It’s well established that stigma and crystal meth use drive HIV transmissions, so better understanding the roots of these challenges and how to overcome them would help reduce new HIV cases. A $950,000 federal grant from the National Institute on Drug Abuse will help a professor at the University of Connecticut explore these topics, reports UConn Today.

Specifically, Raymond L. Moody, PhD, will use the five-year grant—a K01 Mentored Career Development Award—to explore how internalized stigma and meth use relate to HIV risk among Latino sexual minority men (a term that mostly refers to men who have sex with men).

“Methamphetamine use is one of the most significant predictors of HIV vulnerability among sexual minority men,” Moody tells UConn Today. “As many as one in three new HIV infections [among sexual and gender minorities] are among people who use methamphetamine.”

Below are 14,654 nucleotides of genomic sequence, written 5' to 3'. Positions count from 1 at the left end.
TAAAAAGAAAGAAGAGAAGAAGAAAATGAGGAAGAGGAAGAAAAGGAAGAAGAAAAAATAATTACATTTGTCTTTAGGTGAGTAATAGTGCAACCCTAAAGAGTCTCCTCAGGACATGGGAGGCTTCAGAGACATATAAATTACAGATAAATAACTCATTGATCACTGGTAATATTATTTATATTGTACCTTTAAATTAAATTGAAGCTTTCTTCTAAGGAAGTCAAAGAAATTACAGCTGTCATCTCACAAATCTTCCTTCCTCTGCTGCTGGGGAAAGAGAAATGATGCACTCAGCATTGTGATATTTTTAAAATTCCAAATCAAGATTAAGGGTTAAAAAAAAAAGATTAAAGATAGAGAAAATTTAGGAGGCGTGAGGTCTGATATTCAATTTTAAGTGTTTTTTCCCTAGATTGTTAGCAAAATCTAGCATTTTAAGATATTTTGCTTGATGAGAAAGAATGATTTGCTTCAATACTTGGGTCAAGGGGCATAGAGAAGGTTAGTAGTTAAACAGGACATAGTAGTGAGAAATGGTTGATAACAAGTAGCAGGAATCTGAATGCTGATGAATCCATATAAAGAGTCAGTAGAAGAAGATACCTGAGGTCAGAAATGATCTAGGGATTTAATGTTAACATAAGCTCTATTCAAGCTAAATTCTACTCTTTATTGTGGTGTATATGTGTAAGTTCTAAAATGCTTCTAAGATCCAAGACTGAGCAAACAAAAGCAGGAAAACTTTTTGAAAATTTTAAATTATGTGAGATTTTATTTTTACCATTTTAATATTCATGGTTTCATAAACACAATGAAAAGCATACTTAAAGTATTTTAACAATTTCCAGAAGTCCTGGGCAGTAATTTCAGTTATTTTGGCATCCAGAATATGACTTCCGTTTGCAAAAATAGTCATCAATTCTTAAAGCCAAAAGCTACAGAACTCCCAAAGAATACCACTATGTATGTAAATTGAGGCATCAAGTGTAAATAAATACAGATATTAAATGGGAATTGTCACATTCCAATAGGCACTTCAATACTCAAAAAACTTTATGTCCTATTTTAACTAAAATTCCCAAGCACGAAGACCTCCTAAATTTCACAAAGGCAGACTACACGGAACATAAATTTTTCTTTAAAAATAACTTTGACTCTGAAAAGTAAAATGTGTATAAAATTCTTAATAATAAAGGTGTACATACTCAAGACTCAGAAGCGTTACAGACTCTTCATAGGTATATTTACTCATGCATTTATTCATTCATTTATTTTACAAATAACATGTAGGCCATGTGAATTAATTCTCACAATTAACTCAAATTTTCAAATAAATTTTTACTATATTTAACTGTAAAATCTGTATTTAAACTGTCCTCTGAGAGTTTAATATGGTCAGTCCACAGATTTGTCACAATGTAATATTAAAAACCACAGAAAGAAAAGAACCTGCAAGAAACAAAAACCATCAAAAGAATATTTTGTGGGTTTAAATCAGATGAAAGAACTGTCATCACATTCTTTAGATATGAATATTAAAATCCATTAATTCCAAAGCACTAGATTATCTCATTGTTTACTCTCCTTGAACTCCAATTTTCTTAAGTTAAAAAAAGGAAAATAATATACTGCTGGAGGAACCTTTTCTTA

Internalized shame, drug addiction and social stigma often fuel HIV rates, notes Moody, an assistant professor and clinical psychologist with expertise in substance abuse and sexual behavior among sexual and gender minorities.

He hopes to better understand the source of the stigma, how it affects a person’s health and what solutions may best be applied to the problem.

The study will consist of two parts, according to UConn Today. In the first part, Moody will examine existing data on over 5,000 sexual and minority men across the United States. In the second part, Moody and his team will work with a new group of men who will participate in surveys and the collection of inflammatory biomarkers.

To learn more about the intersection of meth use and HIV rates, click #Crystal Meth. You’ll find articles including: